One more new chapter finds its way into this edition, and it addresses aircraft emissions, which include noise, greenhouse gas, particulates or surface pollutants, and end-of-life considerations. The topic is certainly relevant, and though it is ancillary to airworthiness, it is something in which each reader will find wisdom together with practical and timely commentary on changes in requirements and regulations. The author points out that this subject is necessary and important but may not fall exactly into the domain of “airworthiness” — this is what I mean by “ancillary.”

Other Observations

According to the author, “there are two additional ‘half chapters’ — the stalling chapter is now a much larger ‘departures from controlled flight’ chapter” which now includes spins and spiral dive. “There is also a half chapter on abandonment, covering parachutes and ejector/ejection seats.” This expands the former crashworthiness chapter to crashworthiness and escape.

Springer has several digital publishing features on its updated website for the book here. There the reader can preview any section of the book or even purchase a single chapter. A host of informative metrics about the book appear, including citation counts. Finally, both digital and hardcopy versions are available for sale.

In the review of the first edition, one of the things I bemoaned was the lack of a widely accepted standard format for publication. For example, mathematical publishers have adopted standard templates and packages for use in LaTex publishing software that make the final product more pleasing to the eye, but Springer did not take the time to accomplish this (in the first edition). It is obvious that the publisher invested time in addressing this shortcoming in the Second Edition, giving the tables, figures, and photos a professional appearance. The cost of this edition is less than the first, but it still causes one to gasp. Department managers should certainly consider purchasing this as a reference for the organizational library.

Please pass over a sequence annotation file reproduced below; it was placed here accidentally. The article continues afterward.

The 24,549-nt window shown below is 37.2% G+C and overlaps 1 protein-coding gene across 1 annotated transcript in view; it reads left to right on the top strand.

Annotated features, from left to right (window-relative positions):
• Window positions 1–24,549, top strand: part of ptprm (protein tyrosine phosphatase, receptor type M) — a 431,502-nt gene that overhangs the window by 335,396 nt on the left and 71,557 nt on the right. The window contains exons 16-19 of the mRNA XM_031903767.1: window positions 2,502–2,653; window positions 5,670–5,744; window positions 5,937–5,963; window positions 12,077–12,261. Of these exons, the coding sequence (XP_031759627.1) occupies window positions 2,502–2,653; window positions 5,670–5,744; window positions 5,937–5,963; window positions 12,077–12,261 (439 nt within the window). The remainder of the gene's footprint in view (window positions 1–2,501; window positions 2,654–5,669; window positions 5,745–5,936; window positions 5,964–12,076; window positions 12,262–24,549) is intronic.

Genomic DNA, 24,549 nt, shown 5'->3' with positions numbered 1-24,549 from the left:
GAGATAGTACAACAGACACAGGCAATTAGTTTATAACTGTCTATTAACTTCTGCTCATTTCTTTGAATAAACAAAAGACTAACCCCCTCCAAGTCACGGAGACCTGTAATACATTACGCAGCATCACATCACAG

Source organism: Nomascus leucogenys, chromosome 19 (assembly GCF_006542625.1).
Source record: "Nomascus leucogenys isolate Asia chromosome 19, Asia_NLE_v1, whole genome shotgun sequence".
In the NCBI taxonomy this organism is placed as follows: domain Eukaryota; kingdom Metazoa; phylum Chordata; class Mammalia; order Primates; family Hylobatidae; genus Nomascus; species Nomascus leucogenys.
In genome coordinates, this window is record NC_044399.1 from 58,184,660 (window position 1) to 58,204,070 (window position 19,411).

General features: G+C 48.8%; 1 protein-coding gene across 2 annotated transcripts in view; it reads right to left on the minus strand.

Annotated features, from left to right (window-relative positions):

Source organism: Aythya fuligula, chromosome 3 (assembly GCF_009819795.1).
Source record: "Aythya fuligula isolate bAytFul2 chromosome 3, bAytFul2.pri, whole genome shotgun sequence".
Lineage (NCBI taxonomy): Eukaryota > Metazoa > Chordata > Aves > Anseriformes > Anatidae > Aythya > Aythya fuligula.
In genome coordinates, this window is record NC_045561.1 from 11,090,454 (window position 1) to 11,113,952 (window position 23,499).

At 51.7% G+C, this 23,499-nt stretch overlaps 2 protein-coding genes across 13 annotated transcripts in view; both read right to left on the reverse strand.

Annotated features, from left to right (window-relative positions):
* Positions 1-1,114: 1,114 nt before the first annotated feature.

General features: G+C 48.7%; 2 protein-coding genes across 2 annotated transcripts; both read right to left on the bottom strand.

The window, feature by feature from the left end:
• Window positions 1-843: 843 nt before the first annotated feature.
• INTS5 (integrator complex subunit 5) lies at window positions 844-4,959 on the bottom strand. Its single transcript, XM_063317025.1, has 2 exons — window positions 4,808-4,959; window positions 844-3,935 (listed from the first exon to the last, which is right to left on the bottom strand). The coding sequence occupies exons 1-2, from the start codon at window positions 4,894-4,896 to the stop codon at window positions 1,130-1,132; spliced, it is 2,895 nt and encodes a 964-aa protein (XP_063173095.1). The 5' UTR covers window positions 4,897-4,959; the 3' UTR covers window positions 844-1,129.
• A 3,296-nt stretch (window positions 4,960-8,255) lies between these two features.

From Springer’s book description:

Designed as an introduction for both advanced students in aerospace engineering and existing aerospace engineers, this book covers both engineering theory and professional practice in establishing the airworthiness of new and modified aircraft. Initial Airworthiness includes: how structural, handling, and systems evaluations are carried out; the processes by which safety and fitness for purpose are determined; and the use of both US and European unit systems. Covering both civil and military practice and the current regulations and standards across Europe and North America, Initial Airworthiness will give the reader an understanding of how all the major aspects of an aircraft are certified, as well as providing a valuable source of reference for existing practitioners.

This second edition has been updated for changes in regulation worldwide, including UK “E-conditions” and Single Seat De-Regulation, the new part 23 regulations in the USA and Europe, and developments to Extended Range Twin-Engine Operations worldwide. Entirely new sections have been added to explain the management of certification programmes, professional ethics within airworthiness practice, environmental impact of aircraft, and aeroplane departures from controlled flight. This edition also includes many new figures, case studies and references to sources of further information.

Endnotes

  1. Gratton, Guy. Initial Airworthiness, 2nd Edition, page 361.
  2. Ibid.

Note: this article first appeared in the Flight Test News, the official publication of the Society of Flight Test Engineers, here: www.sfte.org.

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Flight Test Fact

Daily fact about experimental flight test, test pilots, and flight related applications of engineering and mathematics. Curated by @markjonesjr